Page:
Mt. Rose in the Mt. Skokomish Wilderness presents a challenge for even the most seasoned hikers. Much of the only trail to its summit, Mt. Rose Trail #814, ascends rather steeply for most of the way. Within a mile of the summit, hikers take a loop path; here they can choose the steeper Summit Route to the left or the longer and slightly more gradual Ridge Route on the right. Along the summit ridge, the trail offers fantastic southern views of Lake Cushman and the Olympic NF peaks on the lake’s southern border. Looking northward on the trail presents glimpses of the popular Mt. Ellinor, as well as Mt. Washington, Mt. Pershing, and other major peaks in the Skokomish Wilderness. For all its difficulty and limited views though, Mt. Rose does beckon some and present opportunities for other hikers.
Tolmie State Park in Olympia lets you hike, swim, and sunbath on the beach all in the same day. Tolmie encompasses some 1,800 feet of sand beach and coastline and a couple miles of inland hiking on trails that wind through old-growth forests. The main hiking trail is short at Tolmie (only a few miles long), but the scenery is pleasant and worth a trip. Also, the state park offers some great amenities, including beach access, picnicking areas and shelters, and boat moorage. The trails are short enough that you can easily bring the family to Tolmie for an afternoon or for a day at the beach and/or a hike.
Mima Mounds Natural Area Preserve in Olympia offers a couple miles of hiking, but its real attraction is its strange bubble-like hills. A natural and scientific curiosity, Mima Mounds’ hill-studded grasslands seems out of place surrounded by evergreen forests and the Capitol SF peaks in the background. Several theories exist as to why the small grass-covered mounds exist. These theories range from the extraordinary, such as the one that gophers made them, to the tame, like the most accepted belief that they were created by glacier deposits. An educational kiosk (and viewing platform) at the beginning of the trails describes these various theories. This Wikipedia page describes some of the theories in greater detail.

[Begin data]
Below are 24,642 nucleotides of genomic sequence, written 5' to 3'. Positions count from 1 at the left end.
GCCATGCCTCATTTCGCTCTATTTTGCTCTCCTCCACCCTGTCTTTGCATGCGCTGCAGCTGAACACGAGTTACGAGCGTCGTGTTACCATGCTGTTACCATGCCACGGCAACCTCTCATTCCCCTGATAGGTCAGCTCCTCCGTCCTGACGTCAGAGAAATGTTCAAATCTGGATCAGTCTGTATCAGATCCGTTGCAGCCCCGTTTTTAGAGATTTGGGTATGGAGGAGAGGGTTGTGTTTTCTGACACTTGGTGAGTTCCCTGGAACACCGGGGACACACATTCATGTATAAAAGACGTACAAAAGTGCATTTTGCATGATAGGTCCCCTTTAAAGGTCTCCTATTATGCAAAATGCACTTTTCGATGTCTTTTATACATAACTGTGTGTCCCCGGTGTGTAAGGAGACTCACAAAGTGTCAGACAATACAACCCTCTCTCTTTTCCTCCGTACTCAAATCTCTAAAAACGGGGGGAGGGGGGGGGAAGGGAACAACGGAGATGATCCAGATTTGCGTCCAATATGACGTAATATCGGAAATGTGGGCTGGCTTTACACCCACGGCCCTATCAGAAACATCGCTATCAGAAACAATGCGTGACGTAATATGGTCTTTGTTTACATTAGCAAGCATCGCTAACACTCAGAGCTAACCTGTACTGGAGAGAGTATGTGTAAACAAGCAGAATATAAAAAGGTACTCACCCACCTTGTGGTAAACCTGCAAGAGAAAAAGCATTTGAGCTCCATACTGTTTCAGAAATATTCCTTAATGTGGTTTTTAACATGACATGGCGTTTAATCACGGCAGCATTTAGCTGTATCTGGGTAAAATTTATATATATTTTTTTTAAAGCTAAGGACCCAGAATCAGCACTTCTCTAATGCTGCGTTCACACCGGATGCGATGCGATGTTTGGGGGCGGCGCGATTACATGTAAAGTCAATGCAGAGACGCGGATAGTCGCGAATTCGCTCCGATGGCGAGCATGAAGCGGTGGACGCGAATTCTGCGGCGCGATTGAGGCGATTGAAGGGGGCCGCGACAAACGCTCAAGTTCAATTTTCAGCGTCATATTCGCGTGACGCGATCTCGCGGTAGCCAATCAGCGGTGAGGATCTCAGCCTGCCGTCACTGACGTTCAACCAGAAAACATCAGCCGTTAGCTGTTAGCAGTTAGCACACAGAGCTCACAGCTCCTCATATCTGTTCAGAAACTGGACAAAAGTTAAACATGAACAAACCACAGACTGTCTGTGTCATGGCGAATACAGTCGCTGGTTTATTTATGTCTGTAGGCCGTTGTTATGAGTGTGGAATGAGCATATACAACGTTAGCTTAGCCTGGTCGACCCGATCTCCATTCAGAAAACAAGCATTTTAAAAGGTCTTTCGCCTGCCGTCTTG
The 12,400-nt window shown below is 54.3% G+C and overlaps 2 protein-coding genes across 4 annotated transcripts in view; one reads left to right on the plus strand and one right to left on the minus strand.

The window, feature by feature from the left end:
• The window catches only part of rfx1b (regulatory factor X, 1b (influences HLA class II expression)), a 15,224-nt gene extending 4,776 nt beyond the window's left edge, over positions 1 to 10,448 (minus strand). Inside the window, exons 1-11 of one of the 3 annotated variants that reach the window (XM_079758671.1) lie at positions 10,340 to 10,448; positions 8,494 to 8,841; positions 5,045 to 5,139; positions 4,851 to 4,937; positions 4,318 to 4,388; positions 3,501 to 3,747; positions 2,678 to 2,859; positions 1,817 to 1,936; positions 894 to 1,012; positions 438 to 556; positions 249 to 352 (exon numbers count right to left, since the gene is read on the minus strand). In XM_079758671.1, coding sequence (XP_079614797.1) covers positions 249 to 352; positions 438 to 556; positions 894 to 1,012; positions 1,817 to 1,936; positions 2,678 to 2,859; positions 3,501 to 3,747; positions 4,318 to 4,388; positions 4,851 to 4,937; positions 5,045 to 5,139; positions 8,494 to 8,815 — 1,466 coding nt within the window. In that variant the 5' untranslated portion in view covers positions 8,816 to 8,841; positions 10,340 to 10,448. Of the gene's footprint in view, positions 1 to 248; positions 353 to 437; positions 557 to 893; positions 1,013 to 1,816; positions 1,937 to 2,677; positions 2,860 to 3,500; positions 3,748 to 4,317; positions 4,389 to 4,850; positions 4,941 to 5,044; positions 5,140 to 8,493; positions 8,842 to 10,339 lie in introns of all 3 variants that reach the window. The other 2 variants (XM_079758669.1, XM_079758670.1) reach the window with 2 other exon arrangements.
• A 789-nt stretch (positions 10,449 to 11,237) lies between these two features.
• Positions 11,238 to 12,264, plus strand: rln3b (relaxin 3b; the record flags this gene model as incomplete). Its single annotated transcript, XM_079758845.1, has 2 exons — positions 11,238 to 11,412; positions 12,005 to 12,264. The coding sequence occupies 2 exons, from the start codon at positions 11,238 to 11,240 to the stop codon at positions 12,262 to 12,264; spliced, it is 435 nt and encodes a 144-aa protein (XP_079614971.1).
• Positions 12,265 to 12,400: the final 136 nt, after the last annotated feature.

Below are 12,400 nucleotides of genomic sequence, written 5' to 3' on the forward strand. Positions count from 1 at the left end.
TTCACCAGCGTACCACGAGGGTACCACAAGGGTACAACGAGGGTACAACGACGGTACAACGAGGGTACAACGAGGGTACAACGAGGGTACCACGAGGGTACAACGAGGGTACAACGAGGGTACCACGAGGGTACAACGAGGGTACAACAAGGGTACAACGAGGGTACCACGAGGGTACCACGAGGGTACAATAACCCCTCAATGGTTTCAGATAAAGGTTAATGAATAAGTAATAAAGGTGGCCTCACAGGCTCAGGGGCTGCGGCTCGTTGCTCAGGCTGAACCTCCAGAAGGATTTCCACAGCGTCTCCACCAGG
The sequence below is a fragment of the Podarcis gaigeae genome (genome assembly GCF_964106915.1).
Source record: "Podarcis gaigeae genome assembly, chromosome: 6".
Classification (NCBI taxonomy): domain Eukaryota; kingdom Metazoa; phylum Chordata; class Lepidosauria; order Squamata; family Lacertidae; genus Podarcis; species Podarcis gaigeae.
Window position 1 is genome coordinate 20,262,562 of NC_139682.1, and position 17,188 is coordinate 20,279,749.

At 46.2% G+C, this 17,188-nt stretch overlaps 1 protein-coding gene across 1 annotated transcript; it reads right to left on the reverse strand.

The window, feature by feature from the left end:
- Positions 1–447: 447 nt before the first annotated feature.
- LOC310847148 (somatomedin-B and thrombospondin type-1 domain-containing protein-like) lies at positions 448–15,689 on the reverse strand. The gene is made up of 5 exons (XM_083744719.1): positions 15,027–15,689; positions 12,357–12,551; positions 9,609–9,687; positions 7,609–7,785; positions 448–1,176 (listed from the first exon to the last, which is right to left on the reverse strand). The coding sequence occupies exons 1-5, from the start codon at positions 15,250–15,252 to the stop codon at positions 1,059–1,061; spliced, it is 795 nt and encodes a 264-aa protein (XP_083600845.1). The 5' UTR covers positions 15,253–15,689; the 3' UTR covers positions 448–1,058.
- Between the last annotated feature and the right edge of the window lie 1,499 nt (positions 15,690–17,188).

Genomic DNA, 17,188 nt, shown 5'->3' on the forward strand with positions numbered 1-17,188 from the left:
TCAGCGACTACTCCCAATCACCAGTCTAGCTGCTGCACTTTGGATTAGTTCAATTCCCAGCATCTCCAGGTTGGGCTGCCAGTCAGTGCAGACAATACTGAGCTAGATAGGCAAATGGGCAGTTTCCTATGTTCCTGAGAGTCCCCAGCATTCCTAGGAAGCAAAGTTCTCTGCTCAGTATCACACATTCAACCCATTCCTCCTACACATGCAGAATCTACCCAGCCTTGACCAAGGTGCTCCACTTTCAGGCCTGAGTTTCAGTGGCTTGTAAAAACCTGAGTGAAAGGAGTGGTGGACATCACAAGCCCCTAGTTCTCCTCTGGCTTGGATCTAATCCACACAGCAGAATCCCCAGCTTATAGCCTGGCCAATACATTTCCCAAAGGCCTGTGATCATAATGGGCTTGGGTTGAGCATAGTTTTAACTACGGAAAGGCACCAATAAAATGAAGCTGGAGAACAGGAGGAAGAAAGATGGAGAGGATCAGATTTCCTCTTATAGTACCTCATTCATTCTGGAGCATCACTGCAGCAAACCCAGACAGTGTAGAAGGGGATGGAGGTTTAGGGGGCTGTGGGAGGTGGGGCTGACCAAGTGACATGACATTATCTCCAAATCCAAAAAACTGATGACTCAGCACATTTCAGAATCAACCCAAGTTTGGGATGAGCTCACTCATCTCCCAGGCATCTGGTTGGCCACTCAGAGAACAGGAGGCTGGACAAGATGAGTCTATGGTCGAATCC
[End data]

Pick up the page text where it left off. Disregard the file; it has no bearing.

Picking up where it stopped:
Situated adjacent to Capitol State Forest, Mima Mounds offers a great educational experience and family outing. I rank this hiking area high on the family friendly list as it features several picnic areas and easy, flat walking paths. I also think that the area serves families well because of its amenities. In additional to lots of educational signage, the site includes two raised observation platforms (one of them handicapped accessible) that can give you a pretty good vantage point looking westward over the grasslands. If you do visit, bring your sunscreen though – there’s no shade at all on the trails.
Some Washington hiking areas give you a chance to meander through magnificent old-growth forests and under massive evergreens draped with moss and lichens. Others offer you the opportunity to explore Washington’s coasts, letting you pick your way along gravelly shores littered with beach wood and see precarious sea stacks standing tall just off shore. Cape Alava’s 9.4-mile Ozette Triangle loop in Olympic National Park lets you experience the best of both worlds.
I visited Cape Alava for the first time a few weeks ago. I was use to hiking along Washington’s Pacific coastline, having hiked at Ruby and Shi Shi beaches and from the Hoh River outlet up to Rialto Beach. However, Cape Alava maintains a reputation as one of the best coastal hiking areas in Washington and the Pacific Northwest. To say the least, I was excited about this trip, and it did not disappoint.